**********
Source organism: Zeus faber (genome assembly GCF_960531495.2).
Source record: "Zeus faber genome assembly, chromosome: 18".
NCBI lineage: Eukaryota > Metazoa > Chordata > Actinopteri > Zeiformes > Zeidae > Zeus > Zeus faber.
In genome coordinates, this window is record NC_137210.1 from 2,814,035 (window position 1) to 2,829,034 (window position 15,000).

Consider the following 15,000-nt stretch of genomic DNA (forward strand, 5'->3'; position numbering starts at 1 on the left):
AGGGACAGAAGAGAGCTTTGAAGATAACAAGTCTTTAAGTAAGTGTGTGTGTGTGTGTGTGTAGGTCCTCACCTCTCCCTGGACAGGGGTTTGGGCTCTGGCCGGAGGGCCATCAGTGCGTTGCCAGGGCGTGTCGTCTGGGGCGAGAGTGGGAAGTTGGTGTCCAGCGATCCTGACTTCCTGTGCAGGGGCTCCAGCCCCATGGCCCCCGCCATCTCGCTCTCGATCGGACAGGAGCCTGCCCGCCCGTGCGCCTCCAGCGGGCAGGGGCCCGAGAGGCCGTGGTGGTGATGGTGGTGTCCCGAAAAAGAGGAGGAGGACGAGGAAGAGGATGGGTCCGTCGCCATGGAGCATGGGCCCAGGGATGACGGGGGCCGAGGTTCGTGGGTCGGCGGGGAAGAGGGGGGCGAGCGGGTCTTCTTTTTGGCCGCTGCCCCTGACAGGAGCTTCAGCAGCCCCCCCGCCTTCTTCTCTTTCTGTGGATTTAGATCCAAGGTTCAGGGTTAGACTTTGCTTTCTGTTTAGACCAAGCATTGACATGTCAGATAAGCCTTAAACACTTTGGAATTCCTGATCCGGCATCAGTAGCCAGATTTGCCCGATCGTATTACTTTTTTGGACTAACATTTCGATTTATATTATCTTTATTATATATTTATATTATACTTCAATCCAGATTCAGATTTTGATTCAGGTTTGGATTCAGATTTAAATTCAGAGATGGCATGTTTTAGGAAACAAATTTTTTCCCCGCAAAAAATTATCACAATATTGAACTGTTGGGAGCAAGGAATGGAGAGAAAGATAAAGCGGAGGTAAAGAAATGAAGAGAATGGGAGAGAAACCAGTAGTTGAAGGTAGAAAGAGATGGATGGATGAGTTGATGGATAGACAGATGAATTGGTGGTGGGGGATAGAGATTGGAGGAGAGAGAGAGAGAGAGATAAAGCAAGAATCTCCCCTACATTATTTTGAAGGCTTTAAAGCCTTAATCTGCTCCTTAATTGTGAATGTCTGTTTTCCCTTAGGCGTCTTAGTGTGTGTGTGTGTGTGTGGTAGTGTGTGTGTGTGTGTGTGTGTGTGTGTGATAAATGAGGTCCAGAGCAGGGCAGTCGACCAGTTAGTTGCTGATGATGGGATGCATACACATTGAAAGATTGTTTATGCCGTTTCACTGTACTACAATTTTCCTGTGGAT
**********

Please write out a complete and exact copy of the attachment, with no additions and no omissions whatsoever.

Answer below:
Source organism: Zeus faber (genome assembly GCF_960531495.2).
Source record: "Zeus faber genome assembly, chromosome: 18".
NCBI lineage: Eukaryota > Metazoa > Chordata > Actinopteri > Zeiformes > Zeidae > Zeus > Zeus faber.
In genome coordinates, this window is record NC_137210.1 from 2,814,035 (window position 1) to 2,829,034 (window position 15,000).

Consider the following 15,000-nt stretch of genomic DNA (forward strand, 5'->3'; position numbering starts at 1 on the left):
AGGGACAGAAGAGAGCTTTGAAGATAACAAGTCTTTAAGTAAGTGTGTGTGTGTGTGTGTGTAGGTCCTCACCTCTCCCTGGACAGGGGTTTGGGCTCTGGCCGGAGGGCCATCAGTGCGTTGCCAGGGCGTGTCGTCTGGGGCGAGAGTGGGAAGTTGGTGTCCAGCGATCCTGACTTCCTGTGCAGGGGCTCCAGCCCCATGGCCCCCGCCATCTCGCTCTCGATCGGACAGGAGCCTGCCCGCCCGTGCGCCTCCAGCGGGCAGGGGCCCGAGAGGCCGTGGTGGTGATGGTGGTGTCCCGAAAAAGAGGAGGAGGACGAGGAAGAGGATGGGTCCGTCGCCATGGAGCATGGGCCCAGGGATGACGGGGGCCGAGGTTCGTGGGTCGGCGGGGAAGAGGGGGGCGAGCGGGTCTTCTTTTTGGCCGCTGCCCCTGACAGGAGCTTCAGCAGCCCCCCCGCCTTCTTCTCTTTCTGTGGATTTAGATCCAAGGTTCAGGGTTAGACTTTGCTTTCTGTTTAGACCAAGCATTGACATGTCAGATAAGCCTTAAACACTTTGGAATTCCTGATCCGGCATCAGTAGCCAGATTTGCCCGATCGTATTACTTTTTTGGACTAACATTTCGATTTATATTATCTTTATTATATATTTATATTATACTTCAATCCAGATTCAGATTTTGATTCAGGTTTGGATTCAGATTTAAATTCAGAGATGGCATGTTTTAGGAAACAAATTTTTTCCCCGCAAAAAATTATCACAATATTGAACTGTTGGGAGCAAGGAATGGAGAGAAAGATAAAGCGGAGGTAAAGAAATGAAGAGAATGGGAGAGAAACCAGTAGTTGAAGGTAGAAAGAGATGGATGGATGAGTTGATGGATAGACAGATGAATTGGTGGTGGGGGATAGAGATTGGAGGAGAGAGAGAGAGAGAGATAAAGCAAGAATCTCCCCTACATTATTTTGAAGGCTTTAAAGCCTTAATCTGCTCCTTAATTGTGAATGTCTGTTTTCCCTTAGGCGTCTTAGTGTGTGTGTGTGTGTGTGGTAGTGTGTGTGTGTGTGTGTGTGTGTGTGTGATAAATGAGGTCCAGAGCAGGGCAGTCGACCAGTTAGTTGCTGATGATGGGATGCATACACATTGAAAGATTGTTTATGCCGTTTCACTGTACTACAATTTTCCTGTGGAT